Don’t call it a comeback; FlexExec’s been here for years. Still, after laying low for a while, Intelsat and Satcom Direct are launching a new push into the business jet connectivity market, with high hopes for improved WiFi service on board.
Following months of testing and more than 100 flight hours, the newest Satcom Direct Plane Simple Antenna System is officially qualified on the Intelsat network, able to deliver the latest iteration of FlexExec connectivity to jet owners. Combining a bespoke aircraft antenna and terminal solution with dedicated capacity from the Intelsat satellite constellation and a new set of pricing plans, the companies aim to deliver more and better Ku-band satellite connections to business jet owners across the globe.
Our operators are going to be delighted with the level of performance, cost effectiveness and convenience of the powerful system. We are excited to introduce this advanced technology as it will better support more inflight productivity, enhance leisure time, and enable improved operational management for more customers.– Chris Moore, President, Satcom Direct Business Aviation
The new terminal consists of just two components, a tail-mount antenna developed by QEST and two line-replaceable units. The minimal installation footprint reduces maintenance fees and provides an easy transition pathway to upgrade connectivity services.
Intelsat SVP Mobility Mark Rasmussen sees that consolidated architecture as a major step forward for operational reliability as well. “When you can integrate everything into it one unit that sits in the tail and one unit that sits in the cabin with a cable that connects the two, that just takes an enormous amount of negative possibilities out of the equation.”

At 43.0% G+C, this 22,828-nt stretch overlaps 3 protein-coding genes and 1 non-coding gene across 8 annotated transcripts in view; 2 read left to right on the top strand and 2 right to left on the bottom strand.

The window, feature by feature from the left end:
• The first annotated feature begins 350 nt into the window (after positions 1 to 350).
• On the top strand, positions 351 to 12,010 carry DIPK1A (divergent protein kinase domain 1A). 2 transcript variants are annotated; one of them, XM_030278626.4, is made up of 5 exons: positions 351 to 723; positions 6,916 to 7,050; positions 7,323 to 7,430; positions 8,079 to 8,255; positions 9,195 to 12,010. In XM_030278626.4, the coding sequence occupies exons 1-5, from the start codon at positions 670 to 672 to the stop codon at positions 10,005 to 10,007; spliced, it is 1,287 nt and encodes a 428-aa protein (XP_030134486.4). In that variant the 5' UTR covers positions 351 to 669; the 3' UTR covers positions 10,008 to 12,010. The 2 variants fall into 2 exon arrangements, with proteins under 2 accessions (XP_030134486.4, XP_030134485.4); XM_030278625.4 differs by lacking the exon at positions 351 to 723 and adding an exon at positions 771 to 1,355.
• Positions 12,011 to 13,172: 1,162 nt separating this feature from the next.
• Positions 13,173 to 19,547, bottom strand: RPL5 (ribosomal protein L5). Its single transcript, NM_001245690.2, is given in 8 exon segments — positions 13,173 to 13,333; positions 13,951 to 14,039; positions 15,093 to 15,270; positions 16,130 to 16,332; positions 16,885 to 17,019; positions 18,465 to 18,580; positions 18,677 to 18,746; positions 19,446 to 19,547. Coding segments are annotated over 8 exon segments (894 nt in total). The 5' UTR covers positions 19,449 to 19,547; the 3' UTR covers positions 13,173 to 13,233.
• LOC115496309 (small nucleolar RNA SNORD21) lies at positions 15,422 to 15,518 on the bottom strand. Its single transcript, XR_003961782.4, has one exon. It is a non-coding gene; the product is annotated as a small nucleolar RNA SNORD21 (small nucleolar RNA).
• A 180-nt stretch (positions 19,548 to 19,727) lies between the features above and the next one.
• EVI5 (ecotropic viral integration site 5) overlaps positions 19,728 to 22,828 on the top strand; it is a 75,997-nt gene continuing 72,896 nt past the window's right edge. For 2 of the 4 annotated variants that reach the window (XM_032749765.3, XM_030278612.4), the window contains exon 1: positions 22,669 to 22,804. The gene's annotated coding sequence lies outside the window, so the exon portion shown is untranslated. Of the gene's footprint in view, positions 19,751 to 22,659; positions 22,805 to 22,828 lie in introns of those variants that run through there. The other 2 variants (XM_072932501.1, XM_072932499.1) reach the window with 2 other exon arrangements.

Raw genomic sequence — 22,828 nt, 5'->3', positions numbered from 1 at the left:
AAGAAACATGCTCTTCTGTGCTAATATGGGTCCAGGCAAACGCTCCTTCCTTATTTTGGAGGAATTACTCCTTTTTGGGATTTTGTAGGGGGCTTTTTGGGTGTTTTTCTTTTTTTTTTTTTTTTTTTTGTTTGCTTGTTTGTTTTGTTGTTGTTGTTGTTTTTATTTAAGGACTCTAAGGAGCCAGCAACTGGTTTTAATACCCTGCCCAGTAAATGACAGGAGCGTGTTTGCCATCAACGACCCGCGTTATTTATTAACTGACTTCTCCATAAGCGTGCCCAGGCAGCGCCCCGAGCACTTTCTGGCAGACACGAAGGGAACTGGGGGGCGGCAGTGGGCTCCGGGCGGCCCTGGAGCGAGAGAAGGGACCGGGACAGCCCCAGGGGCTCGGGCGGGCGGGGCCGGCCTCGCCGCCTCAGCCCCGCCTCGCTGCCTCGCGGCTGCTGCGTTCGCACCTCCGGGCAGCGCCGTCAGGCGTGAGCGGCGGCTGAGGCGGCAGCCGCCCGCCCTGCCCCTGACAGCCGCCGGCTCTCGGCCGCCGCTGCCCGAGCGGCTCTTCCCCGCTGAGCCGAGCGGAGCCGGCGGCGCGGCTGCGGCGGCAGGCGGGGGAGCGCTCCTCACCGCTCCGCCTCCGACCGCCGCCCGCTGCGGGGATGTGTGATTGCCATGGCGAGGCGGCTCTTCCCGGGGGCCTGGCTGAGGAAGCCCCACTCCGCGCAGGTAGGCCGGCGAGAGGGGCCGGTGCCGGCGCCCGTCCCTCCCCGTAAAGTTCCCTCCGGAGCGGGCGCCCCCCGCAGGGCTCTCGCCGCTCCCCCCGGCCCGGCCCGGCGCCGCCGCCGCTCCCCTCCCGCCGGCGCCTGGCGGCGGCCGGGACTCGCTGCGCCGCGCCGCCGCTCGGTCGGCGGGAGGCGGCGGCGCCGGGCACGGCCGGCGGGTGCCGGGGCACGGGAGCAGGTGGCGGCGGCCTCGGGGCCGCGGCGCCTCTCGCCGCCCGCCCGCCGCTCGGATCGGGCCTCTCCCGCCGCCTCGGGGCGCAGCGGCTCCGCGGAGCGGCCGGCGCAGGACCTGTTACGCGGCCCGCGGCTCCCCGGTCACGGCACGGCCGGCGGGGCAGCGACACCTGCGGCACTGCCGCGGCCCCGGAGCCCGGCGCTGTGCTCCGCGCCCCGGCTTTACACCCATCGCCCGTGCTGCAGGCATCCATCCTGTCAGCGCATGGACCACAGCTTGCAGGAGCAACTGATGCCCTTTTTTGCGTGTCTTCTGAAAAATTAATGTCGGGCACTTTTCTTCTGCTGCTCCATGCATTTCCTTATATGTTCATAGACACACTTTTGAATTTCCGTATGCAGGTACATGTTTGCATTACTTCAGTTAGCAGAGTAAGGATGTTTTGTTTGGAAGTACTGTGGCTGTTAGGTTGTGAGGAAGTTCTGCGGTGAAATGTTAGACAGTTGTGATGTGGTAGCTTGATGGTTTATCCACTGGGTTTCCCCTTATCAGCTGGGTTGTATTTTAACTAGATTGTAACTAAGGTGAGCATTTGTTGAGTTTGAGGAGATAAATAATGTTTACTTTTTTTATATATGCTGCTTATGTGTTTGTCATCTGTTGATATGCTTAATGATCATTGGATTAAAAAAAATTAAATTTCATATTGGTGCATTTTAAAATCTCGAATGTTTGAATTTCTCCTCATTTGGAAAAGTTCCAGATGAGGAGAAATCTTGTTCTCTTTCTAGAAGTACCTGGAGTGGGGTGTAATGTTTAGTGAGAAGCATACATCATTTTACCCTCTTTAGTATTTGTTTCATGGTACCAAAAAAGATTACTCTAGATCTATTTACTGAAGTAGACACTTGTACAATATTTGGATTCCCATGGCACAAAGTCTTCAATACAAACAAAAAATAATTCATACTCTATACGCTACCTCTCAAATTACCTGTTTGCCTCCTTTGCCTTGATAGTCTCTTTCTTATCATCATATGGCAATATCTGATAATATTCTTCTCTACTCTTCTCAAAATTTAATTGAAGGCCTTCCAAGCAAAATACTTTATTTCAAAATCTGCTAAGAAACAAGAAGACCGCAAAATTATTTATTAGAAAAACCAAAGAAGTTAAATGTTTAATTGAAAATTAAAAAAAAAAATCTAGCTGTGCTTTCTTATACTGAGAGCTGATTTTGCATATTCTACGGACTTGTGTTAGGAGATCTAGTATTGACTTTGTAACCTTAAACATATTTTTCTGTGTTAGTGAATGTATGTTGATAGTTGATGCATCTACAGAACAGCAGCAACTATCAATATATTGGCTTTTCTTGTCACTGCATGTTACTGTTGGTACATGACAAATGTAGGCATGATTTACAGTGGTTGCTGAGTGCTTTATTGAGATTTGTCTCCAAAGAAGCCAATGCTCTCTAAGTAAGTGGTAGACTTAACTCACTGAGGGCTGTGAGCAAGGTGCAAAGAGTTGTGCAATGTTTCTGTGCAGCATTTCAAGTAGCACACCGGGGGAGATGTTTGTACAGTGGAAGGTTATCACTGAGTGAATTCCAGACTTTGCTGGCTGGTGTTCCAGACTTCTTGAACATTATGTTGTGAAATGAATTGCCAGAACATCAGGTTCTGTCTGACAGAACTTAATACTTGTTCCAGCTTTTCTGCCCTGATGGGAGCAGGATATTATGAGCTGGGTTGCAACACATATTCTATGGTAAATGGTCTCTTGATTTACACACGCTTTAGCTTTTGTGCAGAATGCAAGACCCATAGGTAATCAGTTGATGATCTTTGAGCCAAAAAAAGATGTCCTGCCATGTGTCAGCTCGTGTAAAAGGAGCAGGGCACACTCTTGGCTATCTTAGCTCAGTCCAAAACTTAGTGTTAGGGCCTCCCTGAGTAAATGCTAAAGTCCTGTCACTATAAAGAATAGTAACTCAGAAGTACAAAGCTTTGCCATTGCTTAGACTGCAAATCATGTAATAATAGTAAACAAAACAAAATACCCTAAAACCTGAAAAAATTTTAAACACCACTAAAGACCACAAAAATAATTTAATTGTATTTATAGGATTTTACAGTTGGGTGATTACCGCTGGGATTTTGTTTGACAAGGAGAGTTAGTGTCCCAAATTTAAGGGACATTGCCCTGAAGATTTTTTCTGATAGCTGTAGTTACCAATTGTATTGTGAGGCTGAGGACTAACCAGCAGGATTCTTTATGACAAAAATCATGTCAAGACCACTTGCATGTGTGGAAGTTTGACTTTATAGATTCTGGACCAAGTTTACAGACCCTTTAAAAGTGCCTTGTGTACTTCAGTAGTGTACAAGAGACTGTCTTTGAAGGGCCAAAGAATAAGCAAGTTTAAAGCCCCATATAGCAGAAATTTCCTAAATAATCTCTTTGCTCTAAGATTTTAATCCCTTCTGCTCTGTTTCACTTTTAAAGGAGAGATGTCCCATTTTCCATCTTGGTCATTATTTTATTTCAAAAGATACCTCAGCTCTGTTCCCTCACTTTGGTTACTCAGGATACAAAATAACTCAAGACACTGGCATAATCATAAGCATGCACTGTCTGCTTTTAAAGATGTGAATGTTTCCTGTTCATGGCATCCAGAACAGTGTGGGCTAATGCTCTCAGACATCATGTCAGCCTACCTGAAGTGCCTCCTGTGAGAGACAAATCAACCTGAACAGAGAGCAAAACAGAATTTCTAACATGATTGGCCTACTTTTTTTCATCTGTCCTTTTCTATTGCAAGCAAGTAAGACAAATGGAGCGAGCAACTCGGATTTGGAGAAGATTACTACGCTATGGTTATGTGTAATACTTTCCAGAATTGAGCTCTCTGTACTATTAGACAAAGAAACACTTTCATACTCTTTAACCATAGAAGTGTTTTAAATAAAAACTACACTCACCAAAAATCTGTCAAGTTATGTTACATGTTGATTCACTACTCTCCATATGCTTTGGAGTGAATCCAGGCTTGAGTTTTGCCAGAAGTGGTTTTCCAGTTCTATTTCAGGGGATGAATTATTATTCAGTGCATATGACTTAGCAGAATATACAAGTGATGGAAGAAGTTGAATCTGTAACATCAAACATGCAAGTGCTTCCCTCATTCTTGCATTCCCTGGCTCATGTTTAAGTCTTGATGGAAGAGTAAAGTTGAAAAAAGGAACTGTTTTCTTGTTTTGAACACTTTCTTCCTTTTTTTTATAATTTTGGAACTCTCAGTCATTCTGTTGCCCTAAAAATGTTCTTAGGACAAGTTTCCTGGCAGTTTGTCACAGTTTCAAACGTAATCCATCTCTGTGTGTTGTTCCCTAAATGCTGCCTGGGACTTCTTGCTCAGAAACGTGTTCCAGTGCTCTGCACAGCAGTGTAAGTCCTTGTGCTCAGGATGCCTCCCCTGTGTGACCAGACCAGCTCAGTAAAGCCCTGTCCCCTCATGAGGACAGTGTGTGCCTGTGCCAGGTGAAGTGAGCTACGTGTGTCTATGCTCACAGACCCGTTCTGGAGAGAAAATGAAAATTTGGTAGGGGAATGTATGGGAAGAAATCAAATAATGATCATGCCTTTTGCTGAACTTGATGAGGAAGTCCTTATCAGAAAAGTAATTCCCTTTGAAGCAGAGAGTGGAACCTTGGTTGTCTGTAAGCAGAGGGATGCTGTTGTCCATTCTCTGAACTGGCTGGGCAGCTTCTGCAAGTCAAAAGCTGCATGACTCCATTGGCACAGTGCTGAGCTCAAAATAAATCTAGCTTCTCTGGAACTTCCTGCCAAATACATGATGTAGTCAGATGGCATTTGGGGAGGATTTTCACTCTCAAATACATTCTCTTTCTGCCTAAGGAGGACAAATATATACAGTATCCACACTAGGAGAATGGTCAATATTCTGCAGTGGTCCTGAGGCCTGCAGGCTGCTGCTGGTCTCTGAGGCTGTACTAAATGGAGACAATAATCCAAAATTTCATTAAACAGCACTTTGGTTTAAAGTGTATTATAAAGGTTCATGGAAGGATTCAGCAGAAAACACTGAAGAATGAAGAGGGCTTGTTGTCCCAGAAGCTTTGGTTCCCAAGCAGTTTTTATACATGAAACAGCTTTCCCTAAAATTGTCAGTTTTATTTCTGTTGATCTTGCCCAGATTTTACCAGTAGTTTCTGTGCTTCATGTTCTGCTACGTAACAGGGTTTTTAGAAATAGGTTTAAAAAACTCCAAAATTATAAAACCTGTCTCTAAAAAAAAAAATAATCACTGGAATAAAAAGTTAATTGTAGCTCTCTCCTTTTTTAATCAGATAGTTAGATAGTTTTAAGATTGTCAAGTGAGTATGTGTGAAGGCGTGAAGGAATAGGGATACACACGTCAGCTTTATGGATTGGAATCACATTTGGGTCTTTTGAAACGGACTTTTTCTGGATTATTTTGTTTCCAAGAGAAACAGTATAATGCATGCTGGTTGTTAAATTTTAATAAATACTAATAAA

But it is also still a mechanically steered antenna. While the industry continues to talk about a transition to electronically steered solutions that will support instant switching between satellites, conformal designs, and higher efficiency of transmission, the systems being certified and deployed are of the more traditional design. Rasmussen notes that the mechanical antenna “works really well,” something the ESAs are not yet able to deliver at the right price point.
And while the terminal proved it could connect to the Intelsat network last Fall, fine-tuning it to operate optimally was necessary to officially receive Intelsat qualification on the network. Rasmussen explains, “When you develop a terminal it’s really important that the terminal and the network be harmonized in a way to extract the max benefit and value from each component. That’s what we’ve been working on for the past couple of years with Satcom Direct, to really dial in the network and optimize how this terminal functions.”
Rebuilding the FlexExec network
FlexExec launched in 2019. That celebration was almost immediately tempered by the failure of Intelsat 29e, and the associated in-orbit capacity. It hit Astronics as well, with the company pulling back its plans to develop a terminal for the FlexExec platform.
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